10.) Next comes Tony’s ref to George MacDonald. I’m not sure how directly familiar Tony is with MacD; he knows MacD believed in hell, but doesn’t seem to realize just how strongly universalistic MacD also was. That tends to indicate his exposure to MacD was through Lewis, whom he refs as being influenced by MacD. He also says Lewis and MacD agreed on salvation from hell–which is true, as far as it goes, but MacD went a lot further with that than Lewis was willing to go. I can definitely vouch, as a student of Lewis, that only reading Lewis on MacD, especially The Great Divorce, one would have a difficult time realizing MacD was a strong universalist. Lewis presented him as being only a hopeful post-mortem salvationist (and annihilationist) like himself. Tony’s ref of MacD’s use of 1 Peter (concerning Christ’s descent to hell, which Tony only briefly mentions) fits the notion that he’s getting info about MacD from Lewis by secondhand (since that was a big factor in The Great Divorce).
11.) The British “Hound of Heaven” poem is referenced, in connection with the verse from Romans about how nothing not even death (Tony stresses this) can separate us from the love of Jesus. (That poem is actually more about the Hebrew underlying Psalm 23, but I certainly appreciate the Romans connection. ) Tony gets pleasantly vocal about the Psalm concerning the descent of the Lord into hades with the psalmist, too. The “descended into hell” phrase of the Apostle’s Creed is brought up, too, in connection to Ephesians 4. (The host’s interested murmur in acknowledgment of this phrase is quite moving; it’s also the only time in the whole interview he interacts whileTony is talking.)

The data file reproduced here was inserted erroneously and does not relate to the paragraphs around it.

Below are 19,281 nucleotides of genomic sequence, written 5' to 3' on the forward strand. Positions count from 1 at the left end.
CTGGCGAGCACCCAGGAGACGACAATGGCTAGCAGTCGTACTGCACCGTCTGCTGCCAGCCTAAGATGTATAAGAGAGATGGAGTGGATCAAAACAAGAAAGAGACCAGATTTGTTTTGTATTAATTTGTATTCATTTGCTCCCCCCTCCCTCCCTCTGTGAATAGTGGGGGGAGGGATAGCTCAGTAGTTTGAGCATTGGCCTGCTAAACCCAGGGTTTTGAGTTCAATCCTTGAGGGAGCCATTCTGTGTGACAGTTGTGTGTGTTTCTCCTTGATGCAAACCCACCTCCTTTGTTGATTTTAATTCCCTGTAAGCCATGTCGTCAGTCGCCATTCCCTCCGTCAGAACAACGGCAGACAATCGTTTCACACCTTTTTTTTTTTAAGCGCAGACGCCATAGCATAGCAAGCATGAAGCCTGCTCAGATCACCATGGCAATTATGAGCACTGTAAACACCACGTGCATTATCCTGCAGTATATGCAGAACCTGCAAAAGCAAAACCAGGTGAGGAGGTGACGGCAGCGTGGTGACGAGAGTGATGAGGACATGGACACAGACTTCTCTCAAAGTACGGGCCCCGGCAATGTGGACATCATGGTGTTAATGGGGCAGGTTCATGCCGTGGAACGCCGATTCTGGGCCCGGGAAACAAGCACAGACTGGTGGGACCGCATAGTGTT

12.) Tony: “I’m not sure where I am right now. I come pretty close to C. S. Lewis. I come pretty close to George MacDonald.” (This is another bit of evidence that he’s only reading MacD through Lewis, btw. MacD was far more gung-ho about the universalistic triumph of Christ than Lewis ever could bring himself to be.) Tony sounds awfully happy and hopeful about this!
13.) Tony affirms that repentance of sins is still necessary; Jesus doesn’t just let Hitler in regardless of what happened. (This is probably what Tony means about “not being a universalist”. Ultra-u’s would note that Tony doesn’t mention the idea that Jesus converts Hitler by rewiring without repentance from Hitler first, either.)
14.) The question of post-mortem salvation could be argued from scripture both ways. Tony: “If I have to make a choice about that, I will go with George MacDonald.” (Yes, but MacD was a universalist. Not only a post-mortem salvationist like Lewis.)